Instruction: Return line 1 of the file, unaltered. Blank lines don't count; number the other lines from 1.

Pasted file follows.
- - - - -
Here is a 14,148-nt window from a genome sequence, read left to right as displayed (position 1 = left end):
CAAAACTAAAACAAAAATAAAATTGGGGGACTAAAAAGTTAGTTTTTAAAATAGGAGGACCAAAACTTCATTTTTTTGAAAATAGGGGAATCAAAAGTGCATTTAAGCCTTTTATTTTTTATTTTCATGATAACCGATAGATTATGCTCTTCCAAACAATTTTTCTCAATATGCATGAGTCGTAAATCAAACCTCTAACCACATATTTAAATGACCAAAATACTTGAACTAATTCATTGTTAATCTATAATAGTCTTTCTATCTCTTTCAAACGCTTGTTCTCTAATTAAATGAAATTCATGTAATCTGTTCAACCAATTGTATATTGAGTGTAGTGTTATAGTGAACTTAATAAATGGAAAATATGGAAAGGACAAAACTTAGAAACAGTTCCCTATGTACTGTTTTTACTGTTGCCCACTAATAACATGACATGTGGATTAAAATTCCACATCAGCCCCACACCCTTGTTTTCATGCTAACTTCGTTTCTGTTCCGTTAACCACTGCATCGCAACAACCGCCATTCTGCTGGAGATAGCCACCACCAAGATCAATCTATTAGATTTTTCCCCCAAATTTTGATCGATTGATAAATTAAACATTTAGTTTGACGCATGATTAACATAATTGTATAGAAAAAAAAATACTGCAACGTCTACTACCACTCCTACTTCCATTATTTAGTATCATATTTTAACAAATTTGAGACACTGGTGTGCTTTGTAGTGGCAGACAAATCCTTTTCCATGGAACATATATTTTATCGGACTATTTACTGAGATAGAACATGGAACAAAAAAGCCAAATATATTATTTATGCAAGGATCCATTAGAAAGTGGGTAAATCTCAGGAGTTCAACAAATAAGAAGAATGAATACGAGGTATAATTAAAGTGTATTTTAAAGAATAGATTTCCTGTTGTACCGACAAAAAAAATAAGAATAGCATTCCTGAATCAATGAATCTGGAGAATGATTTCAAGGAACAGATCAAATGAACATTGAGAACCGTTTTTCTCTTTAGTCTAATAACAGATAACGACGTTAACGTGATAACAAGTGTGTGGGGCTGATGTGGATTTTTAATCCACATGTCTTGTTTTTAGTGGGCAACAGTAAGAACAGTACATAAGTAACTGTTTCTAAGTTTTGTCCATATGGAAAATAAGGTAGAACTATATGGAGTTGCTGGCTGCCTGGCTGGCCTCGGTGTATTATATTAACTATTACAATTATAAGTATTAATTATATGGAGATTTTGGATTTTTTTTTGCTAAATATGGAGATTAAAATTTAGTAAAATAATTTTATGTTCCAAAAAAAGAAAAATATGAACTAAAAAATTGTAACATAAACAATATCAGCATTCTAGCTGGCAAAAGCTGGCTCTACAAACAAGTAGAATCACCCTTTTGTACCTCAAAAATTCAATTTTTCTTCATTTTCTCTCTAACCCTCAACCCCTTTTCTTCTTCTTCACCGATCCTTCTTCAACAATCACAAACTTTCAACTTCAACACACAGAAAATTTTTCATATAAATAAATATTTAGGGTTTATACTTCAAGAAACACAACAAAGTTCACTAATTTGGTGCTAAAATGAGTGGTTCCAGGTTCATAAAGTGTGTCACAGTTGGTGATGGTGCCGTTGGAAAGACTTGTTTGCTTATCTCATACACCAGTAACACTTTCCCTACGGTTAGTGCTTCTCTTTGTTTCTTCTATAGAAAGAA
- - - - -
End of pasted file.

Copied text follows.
Here is a 14,148-nt window from a genome sequence, read left to right as displayed (position 1 = left end):